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Factory Prices Fall At Fastest Pace Since 2001

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The price of British-made goods fell at the sharpest pace in 8 years in June, putting further downward pressure on inflation.

Factory gate prices fell by a bigger-than-expected 1.2 per cent in the year to June — four times larger than the 0.3 per cent decline recorded for May and the sharpest decline since the end of 2001, as manufacturers battled dwindling demand.

Howard Archer, chief UK and European economist at IHS Global Insight, said: "Although the rate of decline in manufacturing activity has slowed substantially, increased spare capacity and still difficult conditions are maintaining pressure on firms to price competitively to gain business."

The difficulties facing manufacturers was further underlined by core producer price inflation, which strips out volatile food and energy prices, that fell sharply from 1.2 per cent in May to 0.1 per cent in June.

Manufacturers were given more room to cut costs as the cost of raw materials also declined at the fastest pace in 12 years, with an 11 per cent drop in the year to June, up from an 8.5 per cent drop in the year to May.

However, there were signs that the trend may not be sustained, as rising oil prices helped push up input costs by 1.5 per cent during June alone.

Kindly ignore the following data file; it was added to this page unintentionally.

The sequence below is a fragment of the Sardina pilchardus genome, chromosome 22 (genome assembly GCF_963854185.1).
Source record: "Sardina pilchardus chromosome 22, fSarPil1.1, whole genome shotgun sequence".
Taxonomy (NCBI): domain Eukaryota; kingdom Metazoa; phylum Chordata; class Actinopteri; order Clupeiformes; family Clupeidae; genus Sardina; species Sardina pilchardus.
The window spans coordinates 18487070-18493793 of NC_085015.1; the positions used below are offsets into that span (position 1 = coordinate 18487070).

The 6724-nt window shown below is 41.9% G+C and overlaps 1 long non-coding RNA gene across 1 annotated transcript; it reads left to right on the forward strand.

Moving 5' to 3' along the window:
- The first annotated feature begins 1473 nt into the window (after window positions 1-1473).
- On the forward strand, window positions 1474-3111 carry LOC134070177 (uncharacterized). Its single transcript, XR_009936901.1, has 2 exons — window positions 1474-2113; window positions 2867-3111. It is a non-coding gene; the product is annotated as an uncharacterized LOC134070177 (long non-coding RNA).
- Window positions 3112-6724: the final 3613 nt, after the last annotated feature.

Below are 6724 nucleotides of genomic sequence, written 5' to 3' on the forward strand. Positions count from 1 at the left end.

"Headline inflation could be very bumpy over the next few months as the large downward base effect from oil drops out, to be swiftly followed by a positive contribution to the annual inflation rate," said Colin Ellis, European economist at Daiwa Securities.

The Bank of England's Monetary Policy Committee will have seen today's figures before making their decision not to extend the scheme of quantitative easing yesterday. But Mr Ellis said that they would still be food for thought next month.

"Any sign that deflationary pressures are broadening out will be a cause for concern for the MPC, particularly as spare capacity will put downward pressure on prices and margins over the next 18 months or so."

Interesting though that the MPC paused the Qe programme.

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  • 395 Brexit, House prices and Summer 2020

    1. 1. Including the effects Brexit, where do you think average UK house prices will be relative to now in June 2020?

      • down 5% +
      • down 2.5%
      • Even
      • up 2.5%
      • up 5%

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